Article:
Ok. So I didn’t actually read Sholem Aleichem ‘s, Tevye the Dairyman and The Railroad Stories. I will. I promise. I did read Isaac Bashevis Singer’s Stories for Children, a story a night to my daughter who was then perhaps 9 or 10 and now 38. They were stories of a town's foolish elders in the shtetls of Eastern Europe in the late 1800’s. She loved the stories. So did I. Though I haven’t read Tevye the Dairyman (I did buy it on my kindle) I recently saw Fiddler on the Roof in Yiddish. That’s even Ok. So I didn’t actually read Sholem Aleichem ‘s, Tevye the Dairyman and The Railroad Stories. I will. I promise. I did read Isaac Bashevis Singer’s Stories for Children, a story a night to my daughter who was then perhaps 9 or 10 and now 38. They were stories of a town's foolish elders in the shtetls of Eastern Europe in the late 1800’s. She loved the stories. So did I. Though I haven’t read Tevye the Dairyman (I did buy it on my kindle) I recently saw Fiddler on the Roof in Yiddish. That’s even better than reading the book and here’s why. Over the years there have been 4 Broadway revivals since the original Fiddler on the Roof with Zero Mostel which opened in 1964. The others were: 1976, 1981, 1990, 2004. The newest iteration, number 6, is Fiddler on the Roof in Yiddish, or “Fidler Afn Dakh” and it marks the first time the musical is being performed in Yiddish in the United States, and only the second time in its history (a Yiddish version ran for about four weeks in Israel in 1965). I have seen Fiddler 4 times (with the Playbills to prove it): 1966 (Herschel Bernardi) 1991 (Topol), 2005 (Harvey Feierstein) and now in 2019 (Steven Skybell). You may ask, why would I go to see it for the 5th time? Why? Because, this newest version was in Yiddish and I had received rave reviews from friends. I was not disappointed! It has been said by others and I resoundingly agree, this Fiddler on the Roof, in Yiddish, is the most authentic of them all. The story is about a shtetl in Russia and the people it represents spoke Yiddish. They were pious people who prayed in Hebrew. They lived amongst the “goyim”, so perhaps they knew a bit of Russian. But among themselves Yiddish was the lingua franca. Yiddish was the mamaloshen, the language of our mothers and hearing it being spoken on a broadway stage when in the past people would make fun of Yiddish, or not want to associate themselves with it in order to feel safe or to feel American, “It’s a balm to hear it spoken openly, freely, funnily, heartbreakingly, and to know that it’s the real thing”. Most American Jews are Ashkenazim and in a broad view these people speaking this language are who we came from. Fiddler on the Roof is based on a series of short stories by Solomon Naumovich Rabinovich, better known by his pen-name, Sholem Aleichem. They were originally written in Yiddish, and first published in 1894. The stories are based on the fictional characters, Tevye, the pious Jewish milkman in Tsarist Russia with his wife, Golde and their 6 daughters: Tzeitel, Hodel, Chava, Shprintze, Beilke, and Teibel (5 in the show). In this Current production, the “Fiddler” is perfectly played by a young woman (Lauren Jeanne Thomas) and by perfectly I mean she looks like she’s stepped out of one of Marc Chagall’s iconic paintings (Green Violinist (1924), Le Mort (1924), The Fiddler (1912)). I loved “Der Fidler’s” costume and the way she was on the one hand ever so slightly bent over to suggest her precarious position on the proverbial roof, yet on the other hand, sprite and light on her feet, suggesting her energy and perseverance. The Fiddler is a metaphor for survival in a life of uncertainty, “precarious as a fiddler on a roof, trying to scratch out a pleasant simple tune without breaking his neck” (in this case, her neck). The fiddler also represents “Tradition”, that Tevye sings of in the opening number, the traditions that Tevye is trying to hold onto. In the final scene, when the Jews are expelled from their homes in Anatevka, Tevye beckons with a nod, and the fiddler, their symbolic backbone, follows them out of the village. The poignancy is felt by everyone in the audience. Steven Skybell is a less physically robust Tevye than what we are used to in the traditional productions, but he is no less robust in his portrayal of the over burdened dairy man, father and husband who has his own personal discussions with God trying to make sense of what God has given him. He plays the part with equal earnestness and humor. I was mesmerized when Tevye raises his arms and fingers and shakes them in that “Yiddish” way to the heavens as he sings (think Tradition!) and dances (think the celebration scene when Tzeitel’s wedding is announced, To Life!). This physicality brought to my mind a memory of my first trip to Israel in 1968. As Tevye reaches deep into his soul, so do his fingers reach out to heaven, bringing to mind the branches of the bare olive trees, stretching up and outward, also to heaven, as if also beseeching God, one after the other lining the Israeli countryside. Tevye pleads with his God, questioning how much can he bend and stray from tradition before he, like the taut tree branch, breaks? What’s interesting in this production is that even while not understanding most of them the Yiddish, the humor comes across with no language barrier at all, particularly in the roles of Tevye and Yente the matchmaker (Jackie Hoffman). “Yiddish, which is based on German with elements taken from Hebrew and other languages and is written with the Hebrew alphabet, was once spoken by millions of Eastern European Jews but fell victim both to the Holocaust and the pull of assimilation. Isaac Bashevis Singer, who won a Nobel Prize for his stories written in Yiddish, famously said the language “has been dying for a thousand years, and I’m sure it will go on dying for another thousand.” The dialogue and the songs were translated into English and Russian using “Super-Titles”. Being so familiar with the dialogue and especially the music and lyrics to the songs, I thought I would have no problem understanding and I was right. When I did read the titles (on the sides of the stage, not above it, as I thought they would be) there were two problems. The lighting structures obscured them a bit from our seats, which otherwise were excellent, and if I read the translation, I’d begin to forget to watch the actors. I had to actually remind myself to stop. Translation or no translation, the meaning, the drama and the exuberant music came through loud and clear! The production itself, regarding everything from the singing and dancing to the klezmer-inflected score, played by a lively 12-piece orchestra sitting in two locations on the stage behind yellowish-beige sheets, which allow for partial viewing of the musicians to the acting to the costumes to the simple, minimalist scenery (which spoke volumes) to the creative and stirring dream sequence with Fruma Soreh and Grandma Tzeitel to every subtle and forthright aspect was excellent, outstanding, exceptional! I had a few complaints (more about the audience than the show), but they were too few to mention. I dare not forget to acknowledge the Director of this Yiddish production of Fiddler on the Roof, Joel Grey (best known for Cabaret). He was asked to direct this show by the National Yiddish Theatre Folksbiene, a professional theater company in New York City which produces both Yiddish plays and plays translated into Yiddish. He responded, “So I thought very hard. And then I stopped thinking. I said, ‘I love this piece, I’ve loved it all my life, and I think I can do this. I don’t know how right now, but I think I can.’” And he did. What Joel Gray brought to his direction was that he came to it from an acting standpoint. He, like most of the cast surprisingly did not speak Yiddish, though his father was a great Yiddish comedian. When deciding whether to accept the challenge Joel Grey thought, O.K., there’s a Yiddish word I do know—beshert [destiny]. And I said yes, I’m going to do this. He had his actors rehearse all of the scenes in English first with him. They sat around a table and read the text in English, then they read the literal Yiddish translation, and then they read it in Yiddish. They’d go back and read it in English, and then go back and read it in Yiddish. It was a long arduous process and Joel really wanted the actors to get to the root of the characters and the scenes that are so beautifully written. As the director, Joel Grey had a passion for the production which was just incredible and which resulted in a most incredible Fiddler.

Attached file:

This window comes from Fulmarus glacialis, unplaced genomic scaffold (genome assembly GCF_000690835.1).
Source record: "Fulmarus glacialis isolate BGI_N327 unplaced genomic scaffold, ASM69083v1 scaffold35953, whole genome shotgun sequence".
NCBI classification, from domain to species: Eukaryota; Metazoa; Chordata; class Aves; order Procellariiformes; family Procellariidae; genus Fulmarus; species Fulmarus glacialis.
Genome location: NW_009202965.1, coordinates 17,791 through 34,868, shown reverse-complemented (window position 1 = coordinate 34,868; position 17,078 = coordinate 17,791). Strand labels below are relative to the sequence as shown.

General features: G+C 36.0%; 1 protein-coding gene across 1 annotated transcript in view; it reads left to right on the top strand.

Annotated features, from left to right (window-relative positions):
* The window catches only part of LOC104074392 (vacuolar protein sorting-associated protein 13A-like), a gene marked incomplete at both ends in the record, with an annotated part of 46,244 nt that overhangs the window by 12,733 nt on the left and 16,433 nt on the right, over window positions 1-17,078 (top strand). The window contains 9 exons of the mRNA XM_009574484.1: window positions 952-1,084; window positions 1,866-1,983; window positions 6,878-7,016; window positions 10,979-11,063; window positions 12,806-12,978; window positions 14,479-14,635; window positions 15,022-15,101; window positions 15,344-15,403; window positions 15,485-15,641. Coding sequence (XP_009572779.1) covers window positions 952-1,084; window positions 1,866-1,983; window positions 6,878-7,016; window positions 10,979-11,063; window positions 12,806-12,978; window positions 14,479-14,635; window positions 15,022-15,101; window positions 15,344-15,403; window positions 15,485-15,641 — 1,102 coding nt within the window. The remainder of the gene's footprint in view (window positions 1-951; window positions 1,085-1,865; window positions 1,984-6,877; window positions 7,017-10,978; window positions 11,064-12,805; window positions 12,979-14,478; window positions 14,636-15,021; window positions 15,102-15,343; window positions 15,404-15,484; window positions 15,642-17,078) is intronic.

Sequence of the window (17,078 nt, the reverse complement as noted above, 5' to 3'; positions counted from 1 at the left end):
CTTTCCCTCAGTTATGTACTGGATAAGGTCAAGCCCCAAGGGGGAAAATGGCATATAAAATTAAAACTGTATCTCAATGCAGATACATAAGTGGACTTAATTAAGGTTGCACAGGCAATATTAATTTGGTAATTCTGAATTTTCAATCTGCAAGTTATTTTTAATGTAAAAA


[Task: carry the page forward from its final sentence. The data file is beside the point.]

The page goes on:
6. 4 out of 5